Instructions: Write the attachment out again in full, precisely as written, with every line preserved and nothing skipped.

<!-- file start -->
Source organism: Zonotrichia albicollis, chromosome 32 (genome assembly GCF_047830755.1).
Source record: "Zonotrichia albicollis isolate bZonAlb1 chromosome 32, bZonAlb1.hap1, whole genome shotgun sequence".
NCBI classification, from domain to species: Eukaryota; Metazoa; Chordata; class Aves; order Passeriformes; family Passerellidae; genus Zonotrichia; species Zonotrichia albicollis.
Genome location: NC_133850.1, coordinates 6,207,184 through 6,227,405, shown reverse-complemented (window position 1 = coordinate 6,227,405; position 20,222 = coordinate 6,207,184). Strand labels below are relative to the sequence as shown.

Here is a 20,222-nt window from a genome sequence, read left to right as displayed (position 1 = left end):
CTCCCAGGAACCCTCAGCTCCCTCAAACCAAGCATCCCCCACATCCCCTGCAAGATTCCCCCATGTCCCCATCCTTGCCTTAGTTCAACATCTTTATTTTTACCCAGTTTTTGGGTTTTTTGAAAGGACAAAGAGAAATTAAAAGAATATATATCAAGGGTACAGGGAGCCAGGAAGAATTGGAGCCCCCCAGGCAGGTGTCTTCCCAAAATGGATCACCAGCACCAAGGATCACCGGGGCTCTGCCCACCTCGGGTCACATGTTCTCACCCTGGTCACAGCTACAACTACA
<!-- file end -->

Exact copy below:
Source organism: Zonotrichia albicollis, chromosome 32 (genome assembly GCF_047830755.1).
Source record: "Zonotrichia albicollis isolate bZonAlb1 chromosome 32, bZonAlb1.hap1, whole genome shotgun sequence".
NCBI classification, from domain to species: Eukaryota; Metazoa; Chordata; class Aves; order Passeriformes; family Passerellidae; genus Zonotrichia; species Zonotrichia albicollis.
Genome location: NC_133850.1, coordinates 6,207,184 through 6,227,405, shown reverse-complemented (window position 1 = coordinate 6,227,405; position 20,222 = coordinate 6,207,184). Strand labels below are relative to the sequence as shown.

Here is a 20,222-nt window from a genome sequence, read left to right as displayed (position 1 = left end):
CTCCCAGGAACCCTCAGCTCCCTCAAACCAAGCATCCCCCACATCCCCTGCAAGATTCCCCCATGTCCCCATCCTTGCCTTAGTTCAACATCTTTATTTTTACCCAGTTTTTGGGTTTTTTGAAAGGACAAAGAGAAATTAAAAGAATATATATCAAGGGTACAGGGAGCCAGGAAGAATTGGAGCCCCCCAGGCAGGTGTCTTCCCAAAATGGATCACCAGCACCAAGGATCACCGGGGCTCTGCCCACCTCGGGTCACATGTTCTCACCCTGGTCACAGCTACAACTACA